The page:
Precast concrete sound walls are designed to drastically reduce noise emissions generated by major sources from affecting sound-sensitive receivers in one of two ways: absorbing the sound energy or reflecting the sound energy back across the source (away from the receiver) and into the atmosphere.
In order for a sound wall to be an effective barrier to noise sources, the wall must have:
- Minimum density of 37 lb/yd2 [20 kg/m2] (FHWA)
- Sufficient height to block the line-of-site of the noise source
- At least eight times the length of the distance from the receiver to the barrier (to effectively reduce noise coming around the ends of the wall).
Breaking the line-of-site from the noise source to the receiver can account for a 5 dB noise-level reduction. After this reduction, sound barriers can achieve approximately 1.5 dB of noise reduction for each additional 3 ft. (1 m) of barrier height. Because sound levels are measured logarithmically, a reduction of 9 dB is equivalent to eliminating about 80% of unwanted sound. A properly designed sound wall can effectively eliminate the majority of unwanted noise emitted from the noise source.
How sound walls work
Both types of sound walls (absorptive and reflective) help to force sound waves take a longer path (over and around the barriers) thereby reducing the amount of sound reaching the receiver; this is called diffraction. Diffraction occurs when sound waves pass an edge, such as wall edges and at the apex of the wall. Sound walls are more efficient at eliminating higher frequencies (shorter wavelengths) from reaching the receiver, since higher frequencies are diffracted at a smaller degree (angle) as compared with diffraction of lower frequencies (longer wavelengths).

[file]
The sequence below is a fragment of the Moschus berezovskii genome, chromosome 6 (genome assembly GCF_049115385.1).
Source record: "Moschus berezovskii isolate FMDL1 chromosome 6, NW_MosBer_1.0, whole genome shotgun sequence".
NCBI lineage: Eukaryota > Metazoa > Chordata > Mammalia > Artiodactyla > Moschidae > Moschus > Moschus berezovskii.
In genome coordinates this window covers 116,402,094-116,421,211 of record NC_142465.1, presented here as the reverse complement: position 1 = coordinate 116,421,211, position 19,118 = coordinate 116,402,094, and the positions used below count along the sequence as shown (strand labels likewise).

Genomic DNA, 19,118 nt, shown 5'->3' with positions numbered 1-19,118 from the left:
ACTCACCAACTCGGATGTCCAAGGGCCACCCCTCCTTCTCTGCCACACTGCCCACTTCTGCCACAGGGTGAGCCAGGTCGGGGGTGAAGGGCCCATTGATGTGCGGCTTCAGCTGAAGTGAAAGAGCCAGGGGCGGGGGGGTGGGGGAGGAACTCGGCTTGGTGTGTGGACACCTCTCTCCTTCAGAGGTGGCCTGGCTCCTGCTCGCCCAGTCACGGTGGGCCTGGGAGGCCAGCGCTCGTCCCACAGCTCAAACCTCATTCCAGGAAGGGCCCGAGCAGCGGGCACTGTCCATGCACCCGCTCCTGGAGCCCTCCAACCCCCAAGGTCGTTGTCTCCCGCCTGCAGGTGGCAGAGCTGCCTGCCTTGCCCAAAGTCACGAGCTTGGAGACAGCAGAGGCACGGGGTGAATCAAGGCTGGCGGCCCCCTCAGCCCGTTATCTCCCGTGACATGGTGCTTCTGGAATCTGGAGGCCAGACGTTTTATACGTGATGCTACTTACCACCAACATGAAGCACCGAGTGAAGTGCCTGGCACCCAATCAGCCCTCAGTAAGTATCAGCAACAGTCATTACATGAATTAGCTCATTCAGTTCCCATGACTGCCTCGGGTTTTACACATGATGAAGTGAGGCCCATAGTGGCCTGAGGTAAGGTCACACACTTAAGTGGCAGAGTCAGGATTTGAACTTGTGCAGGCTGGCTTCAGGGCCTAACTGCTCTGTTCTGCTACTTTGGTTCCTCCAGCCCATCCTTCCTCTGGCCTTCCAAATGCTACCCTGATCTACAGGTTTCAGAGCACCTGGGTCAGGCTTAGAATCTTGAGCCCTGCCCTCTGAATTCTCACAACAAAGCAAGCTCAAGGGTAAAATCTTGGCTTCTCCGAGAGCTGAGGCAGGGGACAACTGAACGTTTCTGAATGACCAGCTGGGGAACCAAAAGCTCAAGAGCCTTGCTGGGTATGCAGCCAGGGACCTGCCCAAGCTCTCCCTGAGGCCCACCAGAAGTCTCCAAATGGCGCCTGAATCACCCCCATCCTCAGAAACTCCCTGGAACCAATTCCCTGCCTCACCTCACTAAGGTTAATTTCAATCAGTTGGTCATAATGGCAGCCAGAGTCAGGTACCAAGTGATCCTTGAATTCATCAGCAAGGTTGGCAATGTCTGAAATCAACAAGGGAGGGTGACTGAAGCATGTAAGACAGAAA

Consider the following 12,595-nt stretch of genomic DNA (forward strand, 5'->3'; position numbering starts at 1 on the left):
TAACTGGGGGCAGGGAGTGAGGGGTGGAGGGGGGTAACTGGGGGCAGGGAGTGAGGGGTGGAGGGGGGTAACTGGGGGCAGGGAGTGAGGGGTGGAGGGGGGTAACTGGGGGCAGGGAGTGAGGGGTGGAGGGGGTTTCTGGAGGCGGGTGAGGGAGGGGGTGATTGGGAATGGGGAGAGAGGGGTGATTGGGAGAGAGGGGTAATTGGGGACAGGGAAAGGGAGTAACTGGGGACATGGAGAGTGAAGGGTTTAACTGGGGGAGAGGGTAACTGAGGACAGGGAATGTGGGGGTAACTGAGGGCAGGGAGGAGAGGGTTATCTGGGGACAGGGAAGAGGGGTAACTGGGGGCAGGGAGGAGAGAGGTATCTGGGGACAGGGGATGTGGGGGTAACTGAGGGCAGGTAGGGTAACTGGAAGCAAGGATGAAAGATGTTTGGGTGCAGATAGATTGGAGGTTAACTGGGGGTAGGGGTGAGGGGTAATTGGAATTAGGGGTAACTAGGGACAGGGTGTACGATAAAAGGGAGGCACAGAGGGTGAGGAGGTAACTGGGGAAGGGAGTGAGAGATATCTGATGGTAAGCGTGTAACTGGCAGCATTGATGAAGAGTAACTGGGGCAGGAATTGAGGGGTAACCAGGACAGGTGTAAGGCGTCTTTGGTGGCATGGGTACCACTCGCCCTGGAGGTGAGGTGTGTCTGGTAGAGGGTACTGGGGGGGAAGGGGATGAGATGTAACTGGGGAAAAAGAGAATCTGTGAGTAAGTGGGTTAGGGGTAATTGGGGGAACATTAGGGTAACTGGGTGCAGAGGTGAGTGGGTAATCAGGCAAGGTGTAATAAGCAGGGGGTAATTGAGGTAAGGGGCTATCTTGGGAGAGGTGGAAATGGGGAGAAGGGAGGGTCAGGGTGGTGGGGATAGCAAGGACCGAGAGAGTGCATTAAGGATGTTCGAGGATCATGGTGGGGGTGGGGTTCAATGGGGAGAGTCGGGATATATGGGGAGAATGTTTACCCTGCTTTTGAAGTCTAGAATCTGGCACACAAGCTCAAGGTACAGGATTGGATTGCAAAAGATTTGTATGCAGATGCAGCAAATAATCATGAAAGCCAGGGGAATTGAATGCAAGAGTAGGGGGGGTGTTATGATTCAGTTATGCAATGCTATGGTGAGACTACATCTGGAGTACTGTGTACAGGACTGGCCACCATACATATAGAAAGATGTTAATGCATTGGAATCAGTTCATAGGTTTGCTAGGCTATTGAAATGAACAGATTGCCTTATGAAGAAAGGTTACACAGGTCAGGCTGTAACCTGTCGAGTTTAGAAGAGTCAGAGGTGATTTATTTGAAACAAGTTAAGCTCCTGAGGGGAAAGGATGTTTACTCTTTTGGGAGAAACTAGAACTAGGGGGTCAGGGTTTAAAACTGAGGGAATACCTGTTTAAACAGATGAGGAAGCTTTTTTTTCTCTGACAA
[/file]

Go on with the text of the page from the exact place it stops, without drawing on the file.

In general, a rule of thumb for sound barriers is that noise reduction falls into one of the following categories:
Absorptive walls act as sound sponges
Absorptive sound walls allow for sound waves generated by the source to enter the wall structure. As the sound waves travel through the acoustical material or textured surface, they are forced to follow a longer path to the end source (forcing directional changes in the sound waves). Every directional change in the sound waves will decrease the waves’ energy. After passing through a sound-absorbing wall, very low amounts of sound energy remain to re-enter the environment; in this way, less noise reaches the receiver’s ears.
Materials and finishes that are commonly used for manufacturing precast concrete absorptive sound wall panels and posts include:
- Textured/stamped concrete surface (double raked, popcorn or fuzzy finish); porous finish; or stamped brick
- Sound-absorptive aggregates (perlite or vermiculite)
- Lightweight cellular material
- Acoustic facing tile
- Composite materials
- Fibrous materials (fiberglass; mineral wool; recycled tire rubber; or recycled wood fibers or shavings)